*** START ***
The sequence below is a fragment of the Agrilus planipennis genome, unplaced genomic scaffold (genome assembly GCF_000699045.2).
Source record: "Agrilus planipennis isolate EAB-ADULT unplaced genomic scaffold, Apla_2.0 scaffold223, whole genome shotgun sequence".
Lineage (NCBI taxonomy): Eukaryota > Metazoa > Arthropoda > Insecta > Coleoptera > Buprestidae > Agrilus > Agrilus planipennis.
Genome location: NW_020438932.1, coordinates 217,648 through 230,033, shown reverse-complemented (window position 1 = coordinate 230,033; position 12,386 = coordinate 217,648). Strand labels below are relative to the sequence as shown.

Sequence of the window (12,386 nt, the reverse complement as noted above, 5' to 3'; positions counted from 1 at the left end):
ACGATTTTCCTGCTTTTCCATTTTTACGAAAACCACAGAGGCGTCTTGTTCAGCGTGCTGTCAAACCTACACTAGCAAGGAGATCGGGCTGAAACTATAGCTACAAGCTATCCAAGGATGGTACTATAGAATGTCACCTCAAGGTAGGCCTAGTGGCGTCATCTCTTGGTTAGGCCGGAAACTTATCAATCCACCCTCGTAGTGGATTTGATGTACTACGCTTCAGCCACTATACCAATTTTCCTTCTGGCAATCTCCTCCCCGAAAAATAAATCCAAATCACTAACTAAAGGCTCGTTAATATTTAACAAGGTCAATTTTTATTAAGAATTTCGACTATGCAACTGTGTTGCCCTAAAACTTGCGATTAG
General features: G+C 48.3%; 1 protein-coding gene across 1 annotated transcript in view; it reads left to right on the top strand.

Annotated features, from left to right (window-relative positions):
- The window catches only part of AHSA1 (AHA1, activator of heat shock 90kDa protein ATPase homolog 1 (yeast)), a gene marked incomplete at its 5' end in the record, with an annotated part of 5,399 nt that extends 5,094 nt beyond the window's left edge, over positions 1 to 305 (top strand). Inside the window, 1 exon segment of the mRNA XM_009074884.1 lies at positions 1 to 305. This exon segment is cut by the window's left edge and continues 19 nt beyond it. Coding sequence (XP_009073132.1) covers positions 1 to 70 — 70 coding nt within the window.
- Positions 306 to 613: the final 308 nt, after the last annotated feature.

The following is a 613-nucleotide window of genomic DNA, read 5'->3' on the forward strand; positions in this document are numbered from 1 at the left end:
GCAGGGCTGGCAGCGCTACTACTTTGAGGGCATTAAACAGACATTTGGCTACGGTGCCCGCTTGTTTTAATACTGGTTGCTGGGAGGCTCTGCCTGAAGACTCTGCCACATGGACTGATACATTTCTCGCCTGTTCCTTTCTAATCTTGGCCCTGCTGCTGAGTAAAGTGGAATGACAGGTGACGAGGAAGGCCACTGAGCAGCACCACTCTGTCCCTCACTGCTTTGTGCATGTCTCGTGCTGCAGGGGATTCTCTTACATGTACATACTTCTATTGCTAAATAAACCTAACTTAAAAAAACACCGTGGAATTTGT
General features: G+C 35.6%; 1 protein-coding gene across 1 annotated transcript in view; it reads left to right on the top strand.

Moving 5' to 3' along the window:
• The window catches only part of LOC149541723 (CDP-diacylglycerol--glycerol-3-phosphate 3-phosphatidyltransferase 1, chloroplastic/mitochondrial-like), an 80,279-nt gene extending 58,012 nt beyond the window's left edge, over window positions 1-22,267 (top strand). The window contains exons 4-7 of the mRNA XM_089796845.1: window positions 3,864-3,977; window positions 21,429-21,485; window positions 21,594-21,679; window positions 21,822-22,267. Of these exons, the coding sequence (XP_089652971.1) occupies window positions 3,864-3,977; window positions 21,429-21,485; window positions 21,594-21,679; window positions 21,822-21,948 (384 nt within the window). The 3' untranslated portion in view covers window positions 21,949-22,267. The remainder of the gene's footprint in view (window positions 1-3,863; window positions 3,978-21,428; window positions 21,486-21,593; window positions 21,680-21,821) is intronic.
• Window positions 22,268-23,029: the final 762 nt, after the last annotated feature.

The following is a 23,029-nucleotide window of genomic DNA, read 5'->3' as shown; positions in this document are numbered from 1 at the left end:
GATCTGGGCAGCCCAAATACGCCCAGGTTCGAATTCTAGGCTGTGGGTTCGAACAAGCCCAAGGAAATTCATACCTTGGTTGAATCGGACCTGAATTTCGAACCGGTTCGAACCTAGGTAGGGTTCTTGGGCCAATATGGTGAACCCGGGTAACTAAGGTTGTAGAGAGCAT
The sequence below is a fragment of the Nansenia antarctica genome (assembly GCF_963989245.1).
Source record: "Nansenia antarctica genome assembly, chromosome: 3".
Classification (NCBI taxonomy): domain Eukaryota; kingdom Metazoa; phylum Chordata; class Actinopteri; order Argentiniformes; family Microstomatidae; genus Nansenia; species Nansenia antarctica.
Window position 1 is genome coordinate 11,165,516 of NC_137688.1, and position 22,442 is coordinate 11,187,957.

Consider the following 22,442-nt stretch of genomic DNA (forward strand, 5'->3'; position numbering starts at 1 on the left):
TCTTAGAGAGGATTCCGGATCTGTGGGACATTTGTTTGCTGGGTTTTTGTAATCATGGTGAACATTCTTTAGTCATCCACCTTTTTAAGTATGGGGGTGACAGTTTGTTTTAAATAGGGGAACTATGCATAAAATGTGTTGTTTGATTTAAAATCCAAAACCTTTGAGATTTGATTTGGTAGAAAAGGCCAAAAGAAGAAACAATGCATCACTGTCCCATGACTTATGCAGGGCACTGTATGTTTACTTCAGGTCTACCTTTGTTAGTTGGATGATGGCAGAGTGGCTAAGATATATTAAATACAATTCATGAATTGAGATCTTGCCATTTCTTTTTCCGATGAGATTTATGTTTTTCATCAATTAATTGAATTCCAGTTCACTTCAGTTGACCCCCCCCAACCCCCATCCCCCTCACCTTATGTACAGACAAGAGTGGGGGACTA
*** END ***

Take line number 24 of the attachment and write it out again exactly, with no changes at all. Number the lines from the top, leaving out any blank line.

TCTTAGAGAGGATTCCGGATCTGTGGGACATTTGTTTGCTGGGTTTTTGTAATCATGGTGAACATTCTTTAGTCATCCACCTTTTTAAGTATGGGGGTGACAGTTTGTTTTAAATAGGGGAACTATGCATAAAATGTGTTGTTTGATTTAAAATCCAAAACCTTTGAGATTTGATTTGGTAGAAAAGGCCAAAAGAAGAAACAATGCATCACTGTCCCATGACTTATGCAGGGCACTGTATGTTTACTTCAGGTCTACCTTTGTTAGTTGGATGATGGCAGAGTGGCTAAGATATATTAAATACAATTCATGAATTGAGATCTTGCCATTTCTTTTTCCGATGAGATTTATGTTTTTCATCAATTAATTGAATTCCAGTTCACTTCAGTTGACCCCCCCCAACCCCCATCCCCCTCACCTTATGTACAGACAAGAGTGGGGGACTA